• Stories: These vertical videos appear in between users’ friends Stories and play automatically, meaning they’re a great way to seamlessly integrate your products and brand with regular content on the platform.
• In-stream video: This format can support all video creative up to 15 seconds long.
• Reels: Like with Stories ads, these appear amongst regular users’ Reels, making them feel authentic and personal.
• Instagram Shop: This must be in the single image, carousel or collection format. Although all ratios are accepted, Shop ads will appear as square 1:1 images and will be tappable to your website’s product details page.
How to Sell Directly on TikTok
Shopping on TikTok has skyrocketed in popularity during the pandemic, with the app’s excellent eCommerce facilities seeing an enormous 553% increase in usage over the last 12 months. The #TikTokMadeMeBuyIt hashtag has been visited nearly 9 billion times already, and 61% of users feel that the advertising they see on the platform is unique from other social sites, describing it as “more authentic, fun, genuine, honest, real and trustworthy” than the rest. Check out our previous blog post for more info and a step-by-step guide to selling on TikTok.
How to Sell Directly on Pinterest
Pinterest shoppers have 85% more in their basket than customers on other platforms and they also spend twice as much money per month. Plus, around 40% of users say they log onto the site with the specific aim of researching brands and products.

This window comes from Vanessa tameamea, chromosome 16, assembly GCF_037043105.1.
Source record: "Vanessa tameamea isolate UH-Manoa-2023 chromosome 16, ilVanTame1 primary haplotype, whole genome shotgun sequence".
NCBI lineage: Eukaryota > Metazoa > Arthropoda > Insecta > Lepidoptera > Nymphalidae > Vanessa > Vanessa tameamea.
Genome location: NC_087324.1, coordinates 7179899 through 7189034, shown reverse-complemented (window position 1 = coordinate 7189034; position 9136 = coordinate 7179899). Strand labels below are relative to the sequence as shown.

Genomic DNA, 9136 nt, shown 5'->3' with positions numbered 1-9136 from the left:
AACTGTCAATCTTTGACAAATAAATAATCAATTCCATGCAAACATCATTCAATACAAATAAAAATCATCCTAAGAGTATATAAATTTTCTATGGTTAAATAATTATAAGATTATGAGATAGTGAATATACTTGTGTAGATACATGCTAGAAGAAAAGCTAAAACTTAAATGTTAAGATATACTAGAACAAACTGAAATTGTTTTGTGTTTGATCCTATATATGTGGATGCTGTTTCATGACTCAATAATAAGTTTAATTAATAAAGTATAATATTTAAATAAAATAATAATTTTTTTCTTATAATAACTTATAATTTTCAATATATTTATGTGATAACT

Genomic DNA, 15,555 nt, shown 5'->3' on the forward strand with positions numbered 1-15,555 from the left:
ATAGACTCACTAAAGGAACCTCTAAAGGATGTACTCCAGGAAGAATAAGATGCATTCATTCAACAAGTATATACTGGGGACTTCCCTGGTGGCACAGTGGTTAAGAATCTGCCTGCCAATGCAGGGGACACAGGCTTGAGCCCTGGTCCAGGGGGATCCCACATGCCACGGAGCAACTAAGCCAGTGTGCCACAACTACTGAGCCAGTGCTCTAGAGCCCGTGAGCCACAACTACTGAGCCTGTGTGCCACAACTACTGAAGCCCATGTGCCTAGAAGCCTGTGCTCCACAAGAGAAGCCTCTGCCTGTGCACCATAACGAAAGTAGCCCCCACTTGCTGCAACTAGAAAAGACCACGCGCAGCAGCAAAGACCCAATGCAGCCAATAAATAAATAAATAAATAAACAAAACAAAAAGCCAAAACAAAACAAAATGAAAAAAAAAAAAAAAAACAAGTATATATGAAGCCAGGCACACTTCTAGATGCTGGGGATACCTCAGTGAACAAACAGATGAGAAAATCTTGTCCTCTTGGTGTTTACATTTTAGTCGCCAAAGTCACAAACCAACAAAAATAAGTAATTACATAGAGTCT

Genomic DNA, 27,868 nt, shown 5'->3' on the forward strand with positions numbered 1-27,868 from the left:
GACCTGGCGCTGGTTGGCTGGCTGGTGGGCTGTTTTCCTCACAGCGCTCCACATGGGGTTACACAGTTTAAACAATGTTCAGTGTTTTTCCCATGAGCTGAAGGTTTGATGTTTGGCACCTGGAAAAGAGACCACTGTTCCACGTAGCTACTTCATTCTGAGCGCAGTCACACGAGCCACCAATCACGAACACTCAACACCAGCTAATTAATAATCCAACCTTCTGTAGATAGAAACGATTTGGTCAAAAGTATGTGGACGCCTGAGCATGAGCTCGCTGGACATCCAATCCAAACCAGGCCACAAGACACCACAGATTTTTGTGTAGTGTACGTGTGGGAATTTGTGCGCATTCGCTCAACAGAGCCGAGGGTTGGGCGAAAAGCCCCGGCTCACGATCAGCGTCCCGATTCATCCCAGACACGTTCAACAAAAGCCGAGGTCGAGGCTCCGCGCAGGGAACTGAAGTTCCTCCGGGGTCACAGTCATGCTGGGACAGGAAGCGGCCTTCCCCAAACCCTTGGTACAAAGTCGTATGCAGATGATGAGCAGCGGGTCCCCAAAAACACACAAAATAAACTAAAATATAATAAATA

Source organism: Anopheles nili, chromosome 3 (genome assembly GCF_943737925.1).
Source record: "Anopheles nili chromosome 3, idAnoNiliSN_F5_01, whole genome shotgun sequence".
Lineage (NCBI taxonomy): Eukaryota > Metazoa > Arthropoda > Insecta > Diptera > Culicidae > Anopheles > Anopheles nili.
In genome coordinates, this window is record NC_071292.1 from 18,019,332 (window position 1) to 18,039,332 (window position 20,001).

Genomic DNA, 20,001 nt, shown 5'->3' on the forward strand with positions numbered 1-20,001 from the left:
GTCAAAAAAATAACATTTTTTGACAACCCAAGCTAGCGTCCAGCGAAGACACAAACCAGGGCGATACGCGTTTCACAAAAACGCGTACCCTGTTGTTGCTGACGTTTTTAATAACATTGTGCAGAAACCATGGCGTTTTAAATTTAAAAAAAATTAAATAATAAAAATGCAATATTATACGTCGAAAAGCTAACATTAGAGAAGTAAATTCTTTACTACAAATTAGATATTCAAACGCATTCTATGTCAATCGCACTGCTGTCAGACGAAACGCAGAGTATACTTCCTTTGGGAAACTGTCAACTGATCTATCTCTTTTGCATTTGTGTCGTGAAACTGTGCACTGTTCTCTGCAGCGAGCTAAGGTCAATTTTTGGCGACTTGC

Firstly, you need to make sure you have a Pinterest business account - either sign up for a new account or convert your personal one. Next, claim your website so that Pinterest can verify its domain and check that it has a clear and easy-to-find shipping policy, refund policy and contact details. From here, you can either upload a catalogue using a data source or a file that contains a list of your products and their corresponding attributes, or link your Pinterest shop with one of the following eCommerce platforms:
Now your items will be featured on your Shop tab, and you can start creating shopping ads and tagging products in your Pins. You can also apply to join the platform’s Verified Merchant Programme, which pushes your Pins organically to people who are searching for relevant items and shopping with similar brands.
How to Sell Directly on Snapchat
At its Partner Summit last year, Snapchat announced that its in-app stores, which were previously only available to a limited pool of brands, were now open to any company. Since then, businesses have been able to set up shoppable product catalogues and access the platform’s most exciting and unique shopping feature - AR filters, which allow customers to virtually try before they buy.